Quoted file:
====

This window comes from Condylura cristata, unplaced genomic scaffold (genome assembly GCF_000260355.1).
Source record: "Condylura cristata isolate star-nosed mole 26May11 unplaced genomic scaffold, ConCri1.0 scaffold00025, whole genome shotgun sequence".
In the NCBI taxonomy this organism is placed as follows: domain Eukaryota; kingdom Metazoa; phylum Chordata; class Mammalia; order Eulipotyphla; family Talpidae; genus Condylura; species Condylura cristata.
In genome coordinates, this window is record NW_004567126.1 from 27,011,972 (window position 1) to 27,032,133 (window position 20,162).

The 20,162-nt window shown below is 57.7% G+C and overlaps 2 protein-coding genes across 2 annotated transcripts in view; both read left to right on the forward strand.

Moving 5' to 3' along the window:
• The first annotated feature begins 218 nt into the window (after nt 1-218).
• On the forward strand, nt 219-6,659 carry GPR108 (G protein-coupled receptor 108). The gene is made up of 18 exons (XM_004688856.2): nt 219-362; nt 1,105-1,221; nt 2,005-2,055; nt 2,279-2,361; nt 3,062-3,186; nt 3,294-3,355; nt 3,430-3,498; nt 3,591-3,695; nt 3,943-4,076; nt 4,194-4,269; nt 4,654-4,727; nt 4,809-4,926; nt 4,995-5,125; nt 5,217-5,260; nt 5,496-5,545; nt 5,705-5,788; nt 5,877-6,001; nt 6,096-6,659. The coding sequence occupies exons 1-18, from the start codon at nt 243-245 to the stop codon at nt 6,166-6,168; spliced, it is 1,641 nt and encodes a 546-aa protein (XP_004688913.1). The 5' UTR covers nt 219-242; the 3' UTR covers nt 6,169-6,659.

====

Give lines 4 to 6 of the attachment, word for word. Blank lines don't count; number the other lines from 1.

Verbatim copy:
In genome coordinates, this window is record NW_004567126.1 from 27,011,972 (window position 1) to 27,032,133 (window position 20,162).

The 20,162-nt window shown below is 57.7% G+C and overlaps 2 protein-coding genes across 2 annotated transcripts in view; both read left to right on the forward strand.

Moving 5' to 3' along the window: